The Hyperloop The LSU Engineering Students Are Working On Is More Interesting Than JBE’s Passenger Choo-Choo

There is an interesting untaught lesson floating beneath the Advocate’s story about some LSU mechanical engineering students who are working to build a hyperloop prototype for a Baton Rouge-to-New Orleans transportation line…

A group of LSU students has built a test model of what they say could be the future of transportation — a pod that would float inside an enclosed vacuum tube and travel fast enough to get a rider from Baton Rouge to New Orleans in a matter of minutes.

They’ll soon find out how their prototype stacks up against about 20 other designs. The 16 students will leave Thursday for Hawthorne, California, to begin practice runs on a one-mile Hyperloop track ahead of a competition they’ll participate in Jan. 27-29.

Hyperloop is a concept that inventor Elon Musk, whose SpaceX space exploration company recently opened the test track, first pitched in 2013. Hovering pods theoretically would sail through a tube at 500 to 600 mph.

“It’s a faster form of transportation using magnetic levitation to help eliminate rolling friction from wheels,” said Connor Joslin, an LSU senior majoring in mechanical engineering and the captain of the university’s Hyperloop team. “You put it in a vacuum tube to reduce the aerodynamic friction as well, so that way you don’t have as much inhibiting you from reaching high speeds.”

Hyperloop pods don’t have drivers and are controlled remotely by computer. On the test track, competitors will start out “driving” their pods at about 10 mph and progressively go faster, Joslin said, hitting speeds of 100 to 150 mph in the final run of the competition. The teams with the fastest pod and the best quality pod will get cash prizes.

This is the second write-up the students have earned in the newspaper; the initiation of their effort got some publicity a year ago. At that time it was estimated that this system could take a rider from Baton Rouge to New Orleans in 10 minutes, and it would cost $850 million to build the magnetic levitation tube and the four-person pods needed to operate it. It was also said that a hyperloop would be less expensive to maintain than a high-speed rail line.

In case you have no idea what the hell this is, here’s a video…

Yeah, you can literally call this a pipe dream. And if it were to become the future of transportation you could be fairly well assured that it’s going to happen along the east coast, or between Los Angeles and San Francisco, or even between Houston and Dallas, long before the little Baton Rouge-to-New Orleans line would ever actually get built. Spending $850 million to build a pipe between Baton Rouge to New Orleans, even if the system were to cost so little that corporate sponsorship and signage, etc. would pay the operating expenses would still be difficult to justify.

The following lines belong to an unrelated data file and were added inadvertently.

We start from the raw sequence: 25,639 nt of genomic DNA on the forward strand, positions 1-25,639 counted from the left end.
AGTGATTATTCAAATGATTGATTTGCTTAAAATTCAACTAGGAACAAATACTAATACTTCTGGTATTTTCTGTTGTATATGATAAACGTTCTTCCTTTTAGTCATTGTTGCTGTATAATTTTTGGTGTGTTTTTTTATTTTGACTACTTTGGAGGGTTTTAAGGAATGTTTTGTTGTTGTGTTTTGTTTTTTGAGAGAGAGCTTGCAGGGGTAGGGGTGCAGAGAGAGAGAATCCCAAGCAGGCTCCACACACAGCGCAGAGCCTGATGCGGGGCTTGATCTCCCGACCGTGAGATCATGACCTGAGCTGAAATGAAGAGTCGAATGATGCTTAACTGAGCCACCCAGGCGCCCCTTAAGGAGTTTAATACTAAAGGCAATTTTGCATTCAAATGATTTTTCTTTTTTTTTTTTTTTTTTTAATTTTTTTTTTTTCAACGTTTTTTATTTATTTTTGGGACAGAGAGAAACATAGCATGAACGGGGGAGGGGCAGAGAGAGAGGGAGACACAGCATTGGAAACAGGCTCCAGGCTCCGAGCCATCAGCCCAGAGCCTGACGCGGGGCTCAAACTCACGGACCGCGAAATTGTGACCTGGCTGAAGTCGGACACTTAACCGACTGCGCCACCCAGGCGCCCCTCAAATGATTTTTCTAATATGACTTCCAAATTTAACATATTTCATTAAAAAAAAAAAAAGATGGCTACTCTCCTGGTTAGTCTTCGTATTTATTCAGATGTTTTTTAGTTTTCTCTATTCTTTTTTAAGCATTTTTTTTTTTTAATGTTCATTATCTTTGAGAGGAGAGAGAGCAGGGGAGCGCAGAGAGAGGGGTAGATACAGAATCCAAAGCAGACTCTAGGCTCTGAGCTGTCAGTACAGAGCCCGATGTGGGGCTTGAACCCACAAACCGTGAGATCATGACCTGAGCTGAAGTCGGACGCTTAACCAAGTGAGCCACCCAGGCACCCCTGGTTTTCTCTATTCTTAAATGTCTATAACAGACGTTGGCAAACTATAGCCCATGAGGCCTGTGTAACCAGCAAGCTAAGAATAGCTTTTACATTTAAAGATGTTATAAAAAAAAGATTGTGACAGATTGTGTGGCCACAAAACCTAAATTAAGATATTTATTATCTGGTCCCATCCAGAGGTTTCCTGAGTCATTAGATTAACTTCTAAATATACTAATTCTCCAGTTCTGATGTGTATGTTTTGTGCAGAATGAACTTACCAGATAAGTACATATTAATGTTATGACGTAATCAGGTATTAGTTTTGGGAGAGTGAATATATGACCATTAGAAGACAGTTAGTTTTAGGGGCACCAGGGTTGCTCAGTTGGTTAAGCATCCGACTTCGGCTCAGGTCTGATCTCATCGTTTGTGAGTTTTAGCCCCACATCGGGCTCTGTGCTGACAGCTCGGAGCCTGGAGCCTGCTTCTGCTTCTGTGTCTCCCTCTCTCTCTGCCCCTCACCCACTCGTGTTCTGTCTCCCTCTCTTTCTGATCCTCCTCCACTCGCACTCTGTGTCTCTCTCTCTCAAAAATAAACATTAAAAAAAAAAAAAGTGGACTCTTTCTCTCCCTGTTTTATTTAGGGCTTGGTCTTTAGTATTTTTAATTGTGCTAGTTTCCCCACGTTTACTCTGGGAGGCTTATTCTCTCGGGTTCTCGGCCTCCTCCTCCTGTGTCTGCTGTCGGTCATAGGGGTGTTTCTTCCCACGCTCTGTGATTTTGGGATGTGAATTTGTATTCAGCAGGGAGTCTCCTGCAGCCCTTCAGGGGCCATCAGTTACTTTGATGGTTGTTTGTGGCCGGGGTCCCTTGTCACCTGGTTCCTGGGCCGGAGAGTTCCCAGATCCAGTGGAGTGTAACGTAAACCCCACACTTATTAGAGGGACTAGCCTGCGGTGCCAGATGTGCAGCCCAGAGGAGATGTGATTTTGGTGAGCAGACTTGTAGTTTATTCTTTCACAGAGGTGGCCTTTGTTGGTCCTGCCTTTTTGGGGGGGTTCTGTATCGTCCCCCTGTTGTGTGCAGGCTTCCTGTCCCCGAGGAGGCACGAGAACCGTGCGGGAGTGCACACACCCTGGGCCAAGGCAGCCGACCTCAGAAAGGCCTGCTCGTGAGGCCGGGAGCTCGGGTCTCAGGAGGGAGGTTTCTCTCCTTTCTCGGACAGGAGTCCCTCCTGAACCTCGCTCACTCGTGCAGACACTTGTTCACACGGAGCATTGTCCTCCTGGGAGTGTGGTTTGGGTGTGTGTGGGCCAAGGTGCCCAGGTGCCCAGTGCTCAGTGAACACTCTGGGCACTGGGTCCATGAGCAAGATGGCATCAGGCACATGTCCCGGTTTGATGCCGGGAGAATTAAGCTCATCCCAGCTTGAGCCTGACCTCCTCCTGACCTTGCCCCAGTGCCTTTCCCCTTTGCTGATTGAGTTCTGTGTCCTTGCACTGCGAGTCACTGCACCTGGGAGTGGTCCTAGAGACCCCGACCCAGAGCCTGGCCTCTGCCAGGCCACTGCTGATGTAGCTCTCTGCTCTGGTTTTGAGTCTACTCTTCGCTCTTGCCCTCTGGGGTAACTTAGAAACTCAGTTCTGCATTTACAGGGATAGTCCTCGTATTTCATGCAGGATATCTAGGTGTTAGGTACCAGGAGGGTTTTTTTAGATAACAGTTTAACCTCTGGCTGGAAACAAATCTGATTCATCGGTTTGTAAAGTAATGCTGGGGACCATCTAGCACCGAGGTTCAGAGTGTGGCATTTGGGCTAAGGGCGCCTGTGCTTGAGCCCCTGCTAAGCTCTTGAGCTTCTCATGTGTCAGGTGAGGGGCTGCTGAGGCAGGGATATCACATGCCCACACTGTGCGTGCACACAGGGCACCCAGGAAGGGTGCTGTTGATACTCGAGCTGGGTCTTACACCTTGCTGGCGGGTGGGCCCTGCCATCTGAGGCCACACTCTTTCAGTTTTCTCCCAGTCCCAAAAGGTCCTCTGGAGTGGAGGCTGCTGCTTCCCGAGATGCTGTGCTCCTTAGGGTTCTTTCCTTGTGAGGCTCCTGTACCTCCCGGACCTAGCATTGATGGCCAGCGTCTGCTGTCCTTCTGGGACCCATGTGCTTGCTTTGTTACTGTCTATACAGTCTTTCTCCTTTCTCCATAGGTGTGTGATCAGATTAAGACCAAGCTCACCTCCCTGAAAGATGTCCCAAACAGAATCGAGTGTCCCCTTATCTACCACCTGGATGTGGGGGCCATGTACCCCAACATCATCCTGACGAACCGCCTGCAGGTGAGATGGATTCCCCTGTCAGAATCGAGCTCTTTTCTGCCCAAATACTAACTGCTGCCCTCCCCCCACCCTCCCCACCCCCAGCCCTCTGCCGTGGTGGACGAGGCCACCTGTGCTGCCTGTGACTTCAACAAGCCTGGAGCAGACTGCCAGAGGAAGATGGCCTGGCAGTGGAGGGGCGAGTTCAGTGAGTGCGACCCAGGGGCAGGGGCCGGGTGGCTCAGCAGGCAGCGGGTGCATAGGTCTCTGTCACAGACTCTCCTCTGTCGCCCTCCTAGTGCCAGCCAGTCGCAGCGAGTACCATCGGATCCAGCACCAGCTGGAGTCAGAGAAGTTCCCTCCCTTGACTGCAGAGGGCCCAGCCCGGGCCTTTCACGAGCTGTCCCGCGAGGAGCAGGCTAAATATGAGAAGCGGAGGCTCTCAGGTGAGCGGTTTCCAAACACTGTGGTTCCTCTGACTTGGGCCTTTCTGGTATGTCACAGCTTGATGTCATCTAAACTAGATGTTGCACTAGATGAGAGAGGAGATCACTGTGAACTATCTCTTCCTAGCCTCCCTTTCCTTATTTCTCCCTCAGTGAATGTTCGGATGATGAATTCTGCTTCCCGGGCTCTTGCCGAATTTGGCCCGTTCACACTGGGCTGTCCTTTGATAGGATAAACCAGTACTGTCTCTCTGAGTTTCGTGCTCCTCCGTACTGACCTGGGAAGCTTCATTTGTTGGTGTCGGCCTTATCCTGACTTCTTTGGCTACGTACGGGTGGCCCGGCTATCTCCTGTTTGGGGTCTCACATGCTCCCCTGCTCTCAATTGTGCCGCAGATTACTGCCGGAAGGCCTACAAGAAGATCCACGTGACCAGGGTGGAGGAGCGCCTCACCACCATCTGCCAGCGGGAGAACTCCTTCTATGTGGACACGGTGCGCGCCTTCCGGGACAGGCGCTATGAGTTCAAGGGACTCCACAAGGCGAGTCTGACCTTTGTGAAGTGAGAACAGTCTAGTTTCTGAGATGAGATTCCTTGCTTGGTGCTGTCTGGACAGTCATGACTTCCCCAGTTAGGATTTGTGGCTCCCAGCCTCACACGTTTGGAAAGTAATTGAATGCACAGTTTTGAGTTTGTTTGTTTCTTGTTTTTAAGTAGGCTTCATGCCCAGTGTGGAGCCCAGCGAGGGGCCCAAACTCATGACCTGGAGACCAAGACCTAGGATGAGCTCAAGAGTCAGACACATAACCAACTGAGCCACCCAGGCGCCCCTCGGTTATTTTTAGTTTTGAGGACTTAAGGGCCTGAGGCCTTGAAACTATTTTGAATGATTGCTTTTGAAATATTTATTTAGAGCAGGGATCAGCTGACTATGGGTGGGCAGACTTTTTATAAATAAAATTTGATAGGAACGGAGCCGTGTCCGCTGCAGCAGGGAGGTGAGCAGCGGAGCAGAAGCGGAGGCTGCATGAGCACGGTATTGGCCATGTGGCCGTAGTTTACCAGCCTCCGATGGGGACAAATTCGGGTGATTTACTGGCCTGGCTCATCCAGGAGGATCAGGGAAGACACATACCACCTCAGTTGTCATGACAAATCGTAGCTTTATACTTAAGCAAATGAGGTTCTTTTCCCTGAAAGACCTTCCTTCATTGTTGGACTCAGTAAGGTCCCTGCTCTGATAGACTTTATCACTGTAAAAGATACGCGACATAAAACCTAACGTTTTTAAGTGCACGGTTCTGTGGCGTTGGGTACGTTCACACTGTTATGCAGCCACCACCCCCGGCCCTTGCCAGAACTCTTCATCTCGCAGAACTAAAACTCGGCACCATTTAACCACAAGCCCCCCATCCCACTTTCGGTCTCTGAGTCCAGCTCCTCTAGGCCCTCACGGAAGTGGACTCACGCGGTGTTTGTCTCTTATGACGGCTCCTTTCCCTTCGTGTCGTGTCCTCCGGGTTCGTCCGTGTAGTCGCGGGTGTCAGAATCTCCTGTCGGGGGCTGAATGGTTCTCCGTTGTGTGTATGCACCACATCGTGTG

That having been said, the “smart set” has been spoiling for something they purport to call high speed passenger rail despite it stopping four to six times between downtown Baton Rouge and downtown New Orleans. When the train takes you longer than a car ride would, not to mention being more expensive even before you have to take ground transportation to where you’re going once you get there, it’s fairly obvious the project will be a failure.

With this, there is a far greater likelihood people will actually use it. It makes actual sense to hop in a hyperloop pod in downtown Baton Rouge and be in downtown New Orleans in 10 minutes. You’re actually saving an hour you’d spend driving, which you probably would happily pay $20 for, and that could be worthwhile for people even if they’ve got to catch a 30 minute cab or Uber ride to where they’re going.

The lesson tucked into all of this is when you listen to the “smart set,” among whom is our illustrious governor whose experience in business is restricted to running a little law firm in Amite, Louisiana, they’re fond of applying your tax dollars to a government-centric solution based on obsolete technology. Passenger rail isn’t a 21st-century solution, it’s a 19th-century solution the market has all but killed because air travel and personal car ownership make for far better options for most people. They’re trying to waste hundreds of millions of tax dollars building something we already know folks won’t use when there is something else out there which could be far more popular and practical thanks to technology.

And the market is a whole lot better at finding these things and making these bets than John Bel Edwards, or the Baton Rouge Area Foundation, is. We’d much rather see $800 million in tax dollars spent upgrading roads we already know people will use than either of these two ideas, but what’s for sure is the worst idea of the three transportation options is the one with the most support among the political crowd.

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